I have been aware of this Norwegian band for some time, but the only album I had come across prior to this was 2014’s ‘Twilight Cinema’, which was their third release, and I missed out altogether on both ‘Blackbox’ and the live ‘A Night At The Opera’ which have both been highly regarded. There was quite a change in line-up since ‘Twilight Cinema’, and the current line-up only contains singer Jon Ivar Kollbotn, bassist Eivind Gammersvik and keyboard player Christian Bjørknes who appeared on that album, and the current seven-person line-up has been greatly extended on this release with a large number of guests.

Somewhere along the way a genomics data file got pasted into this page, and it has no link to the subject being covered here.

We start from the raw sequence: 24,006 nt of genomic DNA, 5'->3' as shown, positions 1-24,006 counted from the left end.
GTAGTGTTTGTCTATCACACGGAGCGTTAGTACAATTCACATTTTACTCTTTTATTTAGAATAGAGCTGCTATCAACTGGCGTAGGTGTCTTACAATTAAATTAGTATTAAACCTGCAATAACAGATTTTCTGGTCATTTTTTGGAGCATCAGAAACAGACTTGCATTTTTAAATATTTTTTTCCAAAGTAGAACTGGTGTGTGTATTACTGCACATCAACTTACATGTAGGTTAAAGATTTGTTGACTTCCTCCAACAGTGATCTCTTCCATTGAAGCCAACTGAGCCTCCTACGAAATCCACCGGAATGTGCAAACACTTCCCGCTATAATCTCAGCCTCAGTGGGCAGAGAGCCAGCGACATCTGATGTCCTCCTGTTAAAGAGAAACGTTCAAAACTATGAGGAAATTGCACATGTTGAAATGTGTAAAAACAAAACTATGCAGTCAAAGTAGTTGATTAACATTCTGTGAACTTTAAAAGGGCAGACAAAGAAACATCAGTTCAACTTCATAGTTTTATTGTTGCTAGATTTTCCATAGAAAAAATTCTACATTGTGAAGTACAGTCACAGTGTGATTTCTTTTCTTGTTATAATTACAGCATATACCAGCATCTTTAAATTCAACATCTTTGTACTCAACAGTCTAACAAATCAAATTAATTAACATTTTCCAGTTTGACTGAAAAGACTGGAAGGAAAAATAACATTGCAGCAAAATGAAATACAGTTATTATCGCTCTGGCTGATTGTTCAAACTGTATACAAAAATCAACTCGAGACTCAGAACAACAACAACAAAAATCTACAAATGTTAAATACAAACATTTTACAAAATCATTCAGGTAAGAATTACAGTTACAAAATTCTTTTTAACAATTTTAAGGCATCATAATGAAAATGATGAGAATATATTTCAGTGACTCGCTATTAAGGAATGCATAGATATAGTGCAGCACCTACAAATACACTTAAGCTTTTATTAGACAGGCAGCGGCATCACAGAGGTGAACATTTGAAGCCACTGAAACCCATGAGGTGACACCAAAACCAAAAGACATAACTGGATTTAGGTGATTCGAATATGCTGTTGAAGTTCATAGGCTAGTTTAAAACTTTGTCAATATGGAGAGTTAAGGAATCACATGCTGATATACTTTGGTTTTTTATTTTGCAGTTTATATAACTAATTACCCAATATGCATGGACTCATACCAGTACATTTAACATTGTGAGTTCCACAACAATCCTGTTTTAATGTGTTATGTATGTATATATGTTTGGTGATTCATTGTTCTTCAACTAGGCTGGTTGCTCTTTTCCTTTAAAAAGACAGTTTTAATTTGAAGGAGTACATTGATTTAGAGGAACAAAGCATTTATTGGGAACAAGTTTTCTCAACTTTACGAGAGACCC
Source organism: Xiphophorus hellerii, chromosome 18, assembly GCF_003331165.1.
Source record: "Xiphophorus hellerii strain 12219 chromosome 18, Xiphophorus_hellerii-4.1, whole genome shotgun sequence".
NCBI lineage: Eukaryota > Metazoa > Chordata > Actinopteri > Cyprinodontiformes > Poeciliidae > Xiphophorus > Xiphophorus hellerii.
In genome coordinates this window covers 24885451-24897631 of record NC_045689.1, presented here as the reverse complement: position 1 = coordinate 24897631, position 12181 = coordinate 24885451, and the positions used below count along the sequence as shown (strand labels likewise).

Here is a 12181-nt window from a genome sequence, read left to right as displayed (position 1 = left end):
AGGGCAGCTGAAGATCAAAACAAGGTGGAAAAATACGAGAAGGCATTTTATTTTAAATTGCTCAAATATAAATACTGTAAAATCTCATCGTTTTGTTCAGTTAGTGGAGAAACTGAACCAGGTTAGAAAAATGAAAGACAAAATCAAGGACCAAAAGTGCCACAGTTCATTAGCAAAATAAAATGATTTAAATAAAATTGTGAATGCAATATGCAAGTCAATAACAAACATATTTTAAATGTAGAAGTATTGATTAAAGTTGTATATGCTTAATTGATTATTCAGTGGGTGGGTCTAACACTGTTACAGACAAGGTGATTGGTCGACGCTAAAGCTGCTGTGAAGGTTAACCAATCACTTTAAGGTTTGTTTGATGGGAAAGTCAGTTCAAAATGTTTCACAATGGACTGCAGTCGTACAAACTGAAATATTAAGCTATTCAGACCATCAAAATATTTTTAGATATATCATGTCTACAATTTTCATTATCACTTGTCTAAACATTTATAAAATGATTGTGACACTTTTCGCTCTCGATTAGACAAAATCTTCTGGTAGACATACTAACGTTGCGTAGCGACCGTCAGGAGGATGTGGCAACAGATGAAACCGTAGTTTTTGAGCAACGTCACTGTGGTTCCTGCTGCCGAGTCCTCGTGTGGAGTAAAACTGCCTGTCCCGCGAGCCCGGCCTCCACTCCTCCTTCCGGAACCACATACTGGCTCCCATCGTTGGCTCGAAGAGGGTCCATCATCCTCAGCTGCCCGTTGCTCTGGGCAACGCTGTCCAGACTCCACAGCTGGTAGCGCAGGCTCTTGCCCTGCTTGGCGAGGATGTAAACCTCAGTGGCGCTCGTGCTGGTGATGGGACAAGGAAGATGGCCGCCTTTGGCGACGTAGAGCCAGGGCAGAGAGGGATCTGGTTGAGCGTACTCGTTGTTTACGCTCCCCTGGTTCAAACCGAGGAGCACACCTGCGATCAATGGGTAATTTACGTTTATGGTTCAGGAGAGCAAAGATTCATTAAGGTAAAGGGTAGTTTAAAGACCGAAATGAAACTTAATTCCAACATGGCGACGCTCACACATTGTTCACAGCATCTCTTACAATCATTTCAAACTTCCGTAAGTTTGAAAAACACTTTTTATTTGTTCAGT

With 17 songs and a playing time of more than an hour, this is an album which is heavily dominated by keyboards and huge production, with arrangements and sounds that are very much rooted in the Eighties. Jon’s vocals are gravelly and dominate proceedings, with the rest of the band set to allow those vocals to always be front and centre, and while there are progressive elements here, there is also plenty of pop. At times they come across as being heavily influenced by Depeche Mode, while the drums often sound as if they are generated by a drum machine as opposed to drummer Sondre Veland which is obviously quite deliberate. What lifts this away from being merely something I would dismiss (as I did with much of the pop scene in the 80’s) is the quality of the material on offer and especially the vocals which lift this to new levels. It is not an album to which I can see myself often returning, but that has far more to do with my personal tastes as opposed to anything particularly poor with the album. There is no doubt there is something quite special going on here, with Jon being a star in his own right, and fans of this style of music will find much here to enjoy but I confess to not liking it as much as the last album of theirs that I heard.